16x20 

Art Review

Basil Hallward Gallery at Powell's City of Books
1005 W Burnside St, 228-4651
Through Sept 30

With traffic from around the world and hours from 9 am through 11 pm, the Basil Hallward Gallery is one of this city's most accessible art spaces. In their first eight shows, curators Marci Macfarlane and Trent DeBord staged some remarkably indiosyncratic shows, alternating between the world-famous and the virtually unknown.

16x20 condenses this variety into a single show. 20 (actually 21, but who's counting?) local photographers were given total freedom within a limit of 16 polaroid prints. The photos run together, 4 prints high by 84 long, at eye level across the longest wall. The format invites closer inspection, since the lack of obvious breaks leaves you to discern separate artists by style and subject matter.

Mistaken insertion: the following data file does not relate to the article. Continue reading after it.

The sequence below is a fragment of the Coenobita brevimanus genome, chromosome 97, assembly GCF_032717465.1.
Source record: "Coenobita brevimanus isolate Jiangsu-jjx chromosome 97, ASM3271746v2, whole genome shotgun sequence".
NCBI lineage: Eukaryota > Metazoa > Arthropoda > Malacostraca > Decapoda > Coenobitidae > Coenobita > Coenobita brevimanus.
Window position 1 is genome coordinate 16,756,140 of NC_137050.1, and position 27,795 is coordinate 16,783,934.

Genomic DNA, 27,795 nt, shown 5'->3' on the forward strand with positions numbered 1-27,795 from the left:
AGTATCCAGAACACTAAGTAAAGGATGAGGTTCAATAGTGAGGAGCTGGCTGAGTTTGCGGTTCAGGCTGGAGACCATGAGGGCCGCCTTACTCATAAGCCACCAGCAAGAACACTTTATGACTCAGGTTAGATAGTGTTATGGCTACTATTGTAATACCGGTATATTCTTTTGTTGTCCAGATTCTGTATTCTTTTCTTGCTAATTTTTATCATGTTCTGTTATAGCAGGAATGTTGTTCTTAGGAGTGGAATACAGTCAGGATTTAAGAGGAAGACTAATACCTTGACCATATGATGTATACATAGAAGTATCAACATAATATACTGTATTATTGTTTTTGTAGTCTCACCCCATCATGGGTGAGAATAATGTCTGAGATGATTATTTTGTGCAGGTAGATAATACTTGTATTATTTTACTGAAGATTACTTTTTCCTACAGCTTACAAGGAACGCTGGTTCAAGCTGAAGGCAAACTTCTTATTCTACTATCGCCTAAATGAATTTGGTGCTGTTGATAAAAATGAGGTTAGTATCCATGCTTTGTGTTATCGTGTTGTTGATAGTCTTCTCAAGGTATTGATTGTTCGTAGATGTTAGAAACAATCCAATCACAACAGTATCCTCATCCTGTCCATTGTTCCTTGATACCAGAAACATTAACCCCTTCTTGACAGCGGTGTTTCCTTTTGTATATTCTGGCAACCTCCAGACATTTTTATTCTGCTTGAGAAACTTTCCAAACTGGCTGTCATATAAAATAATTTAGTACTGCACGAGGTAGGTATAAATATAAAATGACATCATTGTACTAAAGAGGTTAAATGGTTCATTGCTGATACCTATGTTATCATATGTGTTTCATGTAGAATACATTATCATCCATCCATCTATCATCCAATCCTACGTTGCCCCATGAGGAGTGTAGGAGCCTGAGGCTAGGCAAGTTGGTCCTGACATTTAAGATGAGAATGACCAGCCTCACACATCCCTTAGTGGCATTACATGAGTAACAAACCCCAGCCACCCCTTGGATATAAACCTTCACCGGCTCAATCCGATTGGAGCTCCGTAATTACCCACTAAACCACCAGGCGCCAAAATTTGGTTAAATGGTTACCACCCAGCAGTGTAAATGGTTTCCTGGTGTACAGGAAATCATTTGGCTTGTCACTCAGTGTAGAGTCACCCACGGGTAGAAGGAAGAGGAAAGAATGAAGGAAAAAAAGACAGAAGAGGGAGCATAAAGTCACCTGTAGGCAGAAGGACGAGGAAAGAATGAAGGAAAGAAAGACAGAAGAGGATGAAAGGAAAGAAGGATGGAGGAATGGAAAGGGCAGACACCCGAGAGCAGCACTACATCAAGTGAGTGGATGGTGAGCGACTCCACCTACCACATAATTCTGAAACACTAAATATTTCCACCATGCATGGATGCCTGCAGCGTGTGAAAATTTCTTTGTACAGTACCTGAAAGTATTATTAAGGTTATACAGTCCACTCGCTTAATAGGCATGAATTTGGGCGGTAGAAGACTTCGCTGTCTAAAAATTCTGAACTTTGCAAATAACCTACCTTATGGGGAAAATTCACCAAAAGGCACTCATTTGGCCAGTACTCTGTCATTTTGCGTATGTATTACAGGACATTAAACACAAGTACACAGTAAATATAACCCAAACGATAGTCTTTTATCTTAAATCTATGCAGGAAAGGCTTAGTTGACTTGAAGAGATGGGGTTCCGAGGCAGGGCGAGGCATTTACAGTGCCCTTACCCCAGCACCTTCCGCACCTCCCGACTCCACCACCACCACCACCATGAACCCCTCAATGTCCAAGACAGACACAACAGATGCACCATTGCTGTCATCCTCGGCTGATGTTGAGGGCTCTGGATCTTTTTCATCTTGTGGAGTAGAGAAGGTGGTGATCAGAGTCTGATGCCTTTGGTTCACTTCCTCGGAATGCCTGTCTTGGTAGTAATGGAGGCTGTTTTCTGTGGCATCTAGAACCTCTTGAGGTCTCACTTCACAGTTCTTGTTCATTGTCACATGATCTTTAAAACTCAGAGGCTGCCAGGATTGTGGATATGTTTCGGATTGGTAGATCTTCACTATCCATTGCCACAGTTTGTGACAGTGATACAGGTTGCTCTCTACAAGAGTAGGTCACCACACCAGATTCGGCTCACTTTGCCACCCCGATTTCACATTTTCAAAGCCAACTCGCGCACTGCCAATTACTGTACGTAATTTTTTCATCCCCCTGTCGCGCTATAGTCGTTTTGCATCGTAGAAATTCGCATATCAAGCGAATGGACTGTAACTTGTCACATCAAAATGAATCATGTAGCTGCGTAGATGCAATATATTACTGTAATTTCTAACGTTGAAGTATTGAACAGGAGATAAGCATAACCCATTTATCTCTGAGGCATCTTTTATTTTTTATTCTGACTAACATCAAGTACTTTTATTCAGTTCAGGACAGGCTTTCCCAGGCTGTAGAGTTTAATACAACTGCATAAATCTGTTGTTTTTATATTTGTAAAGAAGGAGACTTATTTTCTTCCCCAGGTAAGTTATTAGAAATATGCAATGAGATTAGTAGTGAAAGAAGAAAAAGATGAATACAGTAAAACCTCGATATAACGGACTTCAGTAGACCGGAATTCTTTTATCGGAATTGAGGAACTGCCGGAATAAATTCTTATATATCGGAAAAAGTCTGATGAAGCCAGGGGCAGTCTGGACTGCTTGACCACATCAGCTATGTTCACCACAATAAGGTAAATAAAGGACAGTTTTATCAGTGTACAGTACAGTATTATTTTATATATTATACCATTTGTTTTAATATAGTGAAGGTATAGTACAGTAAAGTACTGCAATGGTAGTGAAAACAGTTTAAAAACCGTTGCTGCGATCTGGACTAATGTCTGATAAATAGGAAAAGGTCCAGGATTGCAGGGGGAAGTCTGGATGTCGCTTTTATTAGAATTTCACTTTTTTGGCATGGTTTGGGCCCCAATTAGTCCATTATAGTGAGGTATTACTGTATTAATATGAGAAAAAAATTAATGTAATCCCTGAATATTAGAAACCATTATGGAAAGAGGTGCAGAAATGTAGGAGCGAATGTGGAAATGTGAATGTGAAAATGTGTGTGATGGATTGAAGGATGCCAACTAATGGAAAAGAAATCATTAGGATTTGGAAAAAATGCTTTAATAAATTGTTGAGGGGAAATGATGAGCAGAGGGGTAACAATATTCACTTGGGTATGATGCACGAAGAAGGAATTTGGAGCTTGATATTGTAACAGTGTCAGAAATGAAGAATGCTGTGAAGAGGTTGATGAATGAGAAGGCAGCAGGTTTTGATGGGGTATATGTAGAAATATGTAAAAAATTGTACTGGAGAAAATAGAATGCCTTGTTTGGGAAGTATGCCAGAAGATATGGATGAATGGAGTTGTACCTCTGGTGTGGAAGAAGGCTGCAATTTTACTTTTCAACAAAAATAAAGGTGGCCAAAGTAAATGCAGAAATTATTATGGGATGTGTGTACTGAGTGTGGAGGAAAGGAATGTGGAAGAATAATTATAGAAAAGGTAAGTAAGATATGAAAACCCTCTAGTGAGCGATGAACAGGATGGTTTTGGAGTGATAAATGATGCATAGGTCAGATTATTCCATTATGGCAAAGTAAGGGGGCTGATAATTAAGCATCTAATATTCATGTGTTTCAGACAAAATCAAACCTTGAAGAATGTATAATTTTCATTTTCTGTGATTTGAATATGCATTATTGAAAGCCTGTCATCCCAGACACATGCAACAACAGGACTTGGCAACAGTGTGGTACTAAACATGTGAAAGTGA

Mounted on the gallery's luscious wall of muted grey carpet are the familiar (Polaroid mugshots), surreal (deviled eggs double as UFOs, lots of fish, both living and frozen), sexy (a beautiful, naked, pregnant young woman), threatening (jovial, well-armed rural dimwits), and claustrophobic (a rodent-level tour through the cramped corners of someone's home). Some shots are haunting as barely recognizable details or scenes; others are reduced to blurred squares of vivid, alternating colors.

Next time you're in Powell's, visit the Pearl Room to see this striking, simple, and successful show.

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